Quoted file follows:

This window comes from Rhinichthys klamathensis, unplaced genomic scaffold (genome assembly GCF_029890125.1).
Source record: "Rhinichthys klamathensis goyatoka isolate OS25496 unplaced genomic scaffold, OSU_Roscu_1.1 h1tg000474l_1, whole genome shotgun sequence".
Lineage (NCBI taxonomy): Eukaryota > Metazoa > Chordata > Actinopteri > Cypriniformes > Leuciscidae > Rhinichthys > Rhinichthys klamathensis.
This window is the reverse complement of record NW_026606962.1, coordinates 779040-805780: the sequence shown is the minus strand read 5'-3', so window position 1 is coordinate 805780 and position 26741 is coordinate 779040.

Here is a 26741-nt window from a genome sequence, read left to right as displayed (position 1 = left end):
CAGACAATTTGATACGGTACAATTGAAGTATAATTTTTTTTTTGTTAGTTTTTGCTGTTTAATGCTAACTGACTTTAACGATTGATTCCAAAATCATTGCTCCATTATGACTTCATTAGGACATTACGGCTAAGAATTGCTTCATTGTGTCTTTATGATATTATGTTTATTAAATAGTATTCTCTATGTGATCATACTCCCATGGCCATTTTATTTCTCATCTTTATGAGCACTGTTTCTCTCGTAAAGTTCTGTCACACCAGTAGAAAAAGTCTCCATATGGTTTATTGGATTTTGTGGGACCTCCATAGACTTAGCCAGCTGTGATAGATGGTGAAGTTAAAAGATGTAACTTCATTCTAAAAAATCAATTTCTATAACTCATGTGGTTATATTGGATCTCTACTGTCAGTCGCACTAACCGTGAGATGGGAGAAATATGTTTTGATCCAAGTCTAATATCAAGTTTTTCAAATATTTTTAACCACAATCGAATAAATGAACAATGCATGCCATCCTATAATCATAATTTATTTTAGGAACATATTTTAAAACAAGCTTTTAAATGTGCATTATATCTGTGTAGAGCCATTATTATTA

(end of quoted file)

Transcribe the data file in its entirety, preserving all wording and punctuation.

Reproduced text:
This window comes from Rhinichthys klamathensis, unplaced genomic scaffold (genome assembly GCF_029890125.1).
Source record: "Rhinichthys klamathensis goyatoka isolate OS25496 unplaced genomic scaffold, OSU_Roscu_1.1 h1tg000474l_1, whole genome shotgun sequence".
Lineage (NCBI taxonomy): Eukaryota > Metazoa > Chordata > Actinopteri > Cypriniformes > Leuciscidae > Rhinichthys > Rhinichthys klamathensis.
This window is the reverse complement of record NW_026606962.1, coordinates 779040-805780: the sequence shown is the minus strand read 5'-3', so window position 1 is coordinate 805780 and position 26741 is coordinate 779040.

Here is a 26741-nt window from a genome sequence, read left to right as displayed (position 1 = left end):
CAGACAATTTGATACGGTACAATTGAAGTATAATTTTTTTTTTGTTAGTTTTTGCTGTTTAATGCTAACTGACTTTAACGATTGATTCCAAAATCATTGCTCCATTATGACTTCATTAGGACATTACGGCTAAGAATTGCTTCATTGTGTCTTTATGATATTATGTTTATTAAATAGTATTCTCTATGTGATCATACTCCCATGGCCATTTTATTTCTCATCTTTATGAGCACTGTTTCTCTCGTAAAGTTCTGTCACACCAGTAGAAAAAGTCTCCATATGGTTTATTGGATTTTGTGGGACCTCCATAGACTTAGCCAGCTGTGATAGATGGTGAAGTTAAAAGATGTAACTTCATTCTAAAAAATCAATTTCTATAACTCATGTGGTTATATTGGATCTCTACTGTCAGTCGCACTAACCGTGAGATGGGAGAAATATGTTTTGATCCAAGTCTAATATCAAGTTTTTCAAATATTTTTAACCACAATCGAATAAATGAACAATGCATGCCATCCTATAATCATAATTTATTTTAGGAACATATTTTAAAACAAGCTTTTAAATGTGCATTATATCTGTGTAGAGCCATTATTATTA